Roland SE-02 Studio Electronics analog monophonic synthesizer – Gearjunkies review

Roland’s Boutique collection has been growing steadily over the last few years, mainly following the formula of taking a classic analog instrument from Roland’s rich heritage, modelling it digitally using ACB technology and then scaling it down into a casing that looks just like the original but several sizes smaller. The SE-02 is different. Not only is it an original synth design rather than a remake (although it’s obviously heavily inspired by the King of analog monosynths, the Moog Minimoog Model D), it’s also a fully analog monster rather than a digital emulation.

Despite its small footprint, the SE-02 is a fully featured analog synth that has all the features you’d expect on synths that are far bigger and far more expensive. 3 VCOs with various cross modulation options, a mixer section with feedback and noise, a self-oscillating 24dB ladder filter, a VCA section, an LFO and a rudimentary digital delay engine. There’s even some CV/gate functionality to make it work together with your vintage, analog and/or modular gear.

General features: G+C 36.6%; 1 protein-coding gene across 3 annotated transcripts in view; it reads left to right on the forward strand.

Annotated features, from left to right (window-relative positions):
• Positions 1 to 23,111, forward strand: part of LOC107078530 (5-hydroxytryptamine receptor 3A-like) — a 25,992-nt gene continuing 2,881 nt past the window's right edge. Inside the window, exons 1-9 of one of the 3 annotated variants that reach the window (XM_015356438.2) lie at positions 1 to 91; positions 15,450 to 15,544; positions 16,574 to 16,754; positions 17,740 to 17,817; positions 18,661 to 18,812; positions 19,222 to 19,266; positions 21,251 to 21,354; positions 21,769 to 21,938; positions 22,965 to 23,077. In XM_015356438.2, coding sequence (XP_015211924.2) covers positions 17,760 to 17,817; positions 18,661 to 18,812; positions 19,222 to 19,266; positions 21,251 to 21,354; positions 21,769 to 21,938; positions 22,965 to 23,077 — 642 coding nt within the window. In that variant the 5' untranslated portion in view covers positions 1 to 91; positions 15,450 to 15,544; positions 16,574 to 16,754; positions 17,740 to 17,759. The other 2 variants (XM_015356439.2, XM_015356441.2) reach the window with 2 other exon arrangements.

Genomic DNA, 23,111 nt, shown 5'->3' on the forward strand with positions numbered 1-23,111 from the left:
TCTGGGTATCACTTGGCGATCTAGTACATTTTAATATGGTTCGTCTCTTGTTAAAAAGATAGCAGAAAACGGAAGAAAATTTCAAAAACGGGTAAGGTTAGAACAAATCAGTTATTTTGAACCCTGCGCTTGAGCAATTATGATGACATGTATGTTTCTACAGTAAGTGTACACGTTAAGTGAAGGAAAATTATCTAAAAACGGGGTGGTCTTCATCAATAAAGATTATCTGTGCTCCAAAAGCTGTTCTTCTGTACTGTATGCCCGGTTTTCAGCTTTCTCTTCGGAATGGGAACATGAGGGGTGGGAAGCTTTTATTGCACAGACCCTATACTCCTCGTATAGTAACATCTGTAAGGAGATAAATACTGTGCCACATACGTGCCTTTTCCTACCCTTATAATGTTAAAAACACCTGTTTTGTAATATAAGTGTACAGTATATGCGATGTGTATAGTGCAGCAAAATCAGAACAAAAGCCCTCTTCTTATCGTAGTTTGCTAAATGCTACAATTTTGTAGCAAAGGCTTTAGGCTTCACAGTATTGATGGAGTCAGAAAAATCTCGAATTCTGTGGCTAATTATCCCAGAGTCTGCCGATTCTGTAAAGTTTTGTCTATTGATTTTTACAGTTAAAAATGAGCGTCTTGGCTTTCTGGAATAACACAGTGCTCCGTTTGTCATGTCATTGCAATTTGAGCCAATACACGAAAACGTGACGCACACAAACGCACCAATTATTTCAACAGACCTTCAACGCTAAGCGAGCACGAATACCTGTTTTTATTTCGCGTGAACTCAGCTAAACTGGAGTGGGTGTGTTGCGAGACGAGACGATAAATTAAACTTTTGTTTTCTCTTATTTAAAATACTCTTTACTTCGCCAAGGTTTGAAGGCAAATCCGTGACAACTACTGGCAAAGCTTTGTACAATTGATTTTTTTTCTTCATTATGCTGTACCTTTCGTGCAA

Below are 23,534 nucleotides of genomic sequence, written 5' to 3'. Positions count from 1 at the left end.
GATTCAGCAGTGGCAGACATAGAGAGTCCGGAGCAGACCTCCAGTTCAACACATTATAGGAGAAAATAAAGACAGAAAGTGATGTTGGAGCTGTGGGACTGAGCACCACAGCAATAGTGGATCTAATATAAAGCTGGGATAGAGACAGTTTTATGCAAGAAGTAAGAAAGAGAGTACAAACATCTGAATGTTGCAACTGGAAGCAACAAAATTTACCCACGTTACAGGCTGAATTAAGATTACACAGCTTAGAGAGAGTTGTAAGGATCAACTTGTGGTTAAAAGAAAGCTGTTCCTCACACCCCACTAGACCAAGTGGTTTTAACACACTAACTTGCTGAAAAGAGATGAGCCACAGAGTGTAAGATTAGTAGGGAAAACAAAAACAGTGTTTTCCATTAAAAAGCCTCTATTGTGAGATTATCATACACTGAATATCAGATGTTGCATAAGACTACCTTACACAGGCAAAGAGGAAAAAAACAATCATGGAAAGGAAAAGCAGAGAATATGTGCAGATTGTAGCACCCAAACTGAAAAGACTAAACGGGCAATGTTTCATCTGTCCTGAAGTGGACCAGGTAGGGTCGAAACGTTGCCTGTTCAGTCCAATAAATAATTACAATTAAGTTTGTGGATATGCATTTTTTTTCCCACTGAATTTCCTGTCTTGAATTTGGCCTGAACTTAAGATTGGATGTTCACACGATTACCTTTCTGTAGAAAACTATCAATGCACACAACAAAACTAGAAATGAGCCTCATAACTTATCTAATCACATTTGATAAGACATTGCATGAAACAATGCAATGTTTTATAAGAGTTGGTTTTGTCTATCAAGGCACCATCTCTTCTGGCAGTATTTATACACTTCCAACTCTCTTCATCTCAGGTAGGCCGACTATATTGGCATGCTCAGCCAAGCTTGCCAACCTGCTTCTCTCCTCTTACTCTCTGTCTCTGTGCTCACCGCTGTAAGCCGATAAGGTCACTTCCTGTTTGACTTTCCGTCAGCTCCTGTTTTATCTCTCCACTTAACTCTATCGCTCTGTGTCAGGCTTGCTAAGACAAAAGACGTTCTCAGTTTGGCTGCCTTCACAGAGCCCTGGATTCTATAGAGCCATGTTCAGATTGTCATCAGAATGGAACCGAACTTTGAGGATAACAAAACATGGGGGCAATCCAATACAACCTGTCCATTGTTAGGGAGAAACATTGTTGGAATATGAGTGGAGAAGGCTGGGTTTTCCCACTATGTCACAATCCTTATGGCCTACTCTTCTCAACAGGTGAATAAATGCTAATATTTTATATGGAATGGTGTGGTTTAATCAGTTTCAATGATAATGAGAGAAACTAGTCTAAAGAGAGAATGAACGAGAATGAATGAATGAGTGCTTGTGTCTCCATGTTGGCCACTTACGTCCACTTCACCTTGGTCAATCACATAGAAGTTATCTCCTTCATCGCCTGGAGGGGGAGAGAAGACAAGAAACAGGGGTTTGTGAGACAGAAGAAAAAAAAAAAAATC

A surprisingly elaborate step sequencer is also included which can be used to sequence notes, gate, glide and even a parameter setting. And a huge amount of knobs that reminds us of the classics of yesteryear; apart from some functions using the step sequencer buttons, this synth is almost fully one-knob-per-function. Which is no mean feat, considering the amount of functionality and small footprint of the unit.

Connecting the SE-02 to your PC or Mac using an USB cable will allow you to control the unit through MIDI but also to use it as an audio interface, directly streaming the audio through USB into your DAW, which is especially great when used as a portable unit.